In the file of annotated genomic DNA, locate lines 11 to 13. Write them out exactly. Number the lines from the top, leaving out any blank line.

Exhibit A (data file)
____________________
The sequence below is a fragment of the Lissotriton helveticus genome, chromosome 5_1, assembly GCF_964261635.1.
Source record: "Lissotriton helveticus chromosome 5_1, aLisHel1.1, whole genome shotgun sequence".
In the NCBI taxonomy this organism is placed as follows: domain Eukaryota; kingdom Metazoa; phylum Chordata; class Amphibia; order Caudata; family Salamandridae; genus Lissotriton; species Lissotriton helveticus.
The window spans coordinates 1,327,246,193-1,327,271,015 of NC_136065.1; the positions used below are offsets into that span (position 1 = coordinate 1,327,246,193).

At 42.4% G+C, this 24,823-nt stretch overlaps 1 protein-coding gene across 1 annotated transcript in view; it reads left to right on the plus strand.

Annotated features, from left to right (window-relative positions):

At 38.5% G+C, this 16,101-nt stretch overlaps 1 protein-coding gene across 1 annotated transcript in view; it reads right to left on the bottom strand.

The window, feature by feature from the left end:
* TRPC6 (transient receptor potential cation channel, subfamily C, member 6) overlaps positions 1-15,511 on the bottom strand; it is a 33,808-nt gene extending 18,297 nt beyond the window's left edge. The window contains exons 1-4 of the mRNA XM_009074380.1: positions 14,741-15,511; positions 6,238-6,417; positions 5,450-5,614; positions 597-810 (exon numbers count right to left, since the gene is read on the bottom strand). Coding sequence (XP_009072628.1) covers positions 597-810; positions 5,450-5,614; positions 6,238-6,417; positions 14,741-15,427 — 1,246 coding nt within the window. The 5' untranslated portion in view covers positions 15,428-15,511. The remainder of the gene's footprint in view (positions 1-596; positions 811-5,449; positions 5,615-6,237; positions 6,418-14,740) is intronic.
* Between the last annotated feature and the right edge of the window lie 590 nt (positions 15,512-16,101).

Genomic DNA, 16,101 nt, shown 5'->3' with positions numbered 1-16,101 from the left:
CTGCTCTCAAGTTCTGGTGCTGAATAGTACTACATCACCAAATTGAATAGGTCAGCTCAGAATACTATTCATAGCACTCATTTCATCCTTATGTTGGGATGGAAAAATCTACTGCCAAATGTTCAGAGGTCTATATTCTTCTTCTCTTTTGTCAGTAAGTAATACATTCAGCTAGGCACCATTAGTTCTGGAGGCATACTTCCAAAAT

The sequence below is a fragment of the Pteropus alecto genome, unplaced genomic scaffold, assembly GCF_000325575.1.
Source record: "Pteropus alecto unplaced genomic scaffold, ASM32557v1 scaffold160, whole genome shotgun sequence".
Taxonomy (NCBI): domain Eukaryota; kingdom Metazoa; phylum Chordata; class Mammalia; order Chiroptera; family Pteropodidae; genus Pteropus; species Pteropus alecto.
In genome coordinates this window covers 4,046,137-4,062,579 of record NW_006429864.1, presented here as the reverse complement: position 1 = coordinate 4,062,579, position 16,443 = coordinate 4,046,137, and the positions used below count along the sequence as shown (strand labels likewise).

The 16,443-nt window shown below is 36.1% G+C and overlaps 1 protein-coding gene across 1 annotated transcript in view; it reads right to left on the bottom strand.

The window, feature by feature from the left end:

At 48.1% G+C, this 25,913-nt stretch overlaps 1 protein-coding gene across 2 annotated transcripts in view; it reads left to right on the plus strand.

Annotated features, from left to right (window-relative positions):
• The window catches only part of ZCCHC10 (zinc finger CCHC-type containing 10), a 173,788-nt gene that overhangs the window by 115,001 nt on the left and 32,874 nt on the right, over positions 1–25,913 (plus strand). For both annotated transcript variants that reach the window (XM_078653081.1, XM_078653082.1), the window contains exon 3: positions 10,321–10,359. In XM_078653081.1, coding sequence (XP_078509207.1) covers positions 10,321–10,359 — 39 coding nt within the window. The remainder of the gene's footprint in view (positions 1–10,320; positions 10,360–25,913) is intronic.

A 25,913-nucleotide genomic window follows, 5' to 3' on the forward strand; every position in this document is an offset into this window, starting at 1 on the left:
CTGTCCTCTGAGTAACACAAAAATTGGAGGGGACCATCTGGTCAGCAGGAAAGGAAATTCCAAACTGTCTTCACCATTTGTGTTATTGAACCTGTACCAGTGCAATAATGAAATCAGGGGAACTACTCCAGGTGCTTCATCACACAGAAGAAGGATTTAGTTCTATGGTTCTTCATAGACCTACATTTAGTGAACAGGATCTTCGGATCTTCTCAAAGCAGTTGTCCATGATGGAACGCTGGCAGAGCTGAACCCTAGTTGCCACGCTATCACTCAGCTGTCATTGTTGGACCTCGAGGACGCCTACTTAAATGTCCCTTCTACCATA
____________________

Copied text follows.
Genomic DNA, 16,101 nt, shown 5'->3' with positions numbered 1-16,101 from the left:
CTGCTCTCAAGTTCTGGTGCTGAATAGTACTACATCACCAAATTGAATAGGTCAGCTCAGAATACTATTCATAGCACTCATTTCATCCTTATGTTGGGATGGAAAAATCTACTGCCAAATGTTCAGAGGTCTATATTCTTCTTCTCTTTTGTCAGTAAGTAATACATTCAGCTAGGCACCATTAGTTCTGGAGGCATACTTCCAAAAT

The sequence below is a fragment of the Pteropus alecto genome, unplaced genomic scaffold, assembly GCF_000325575.1.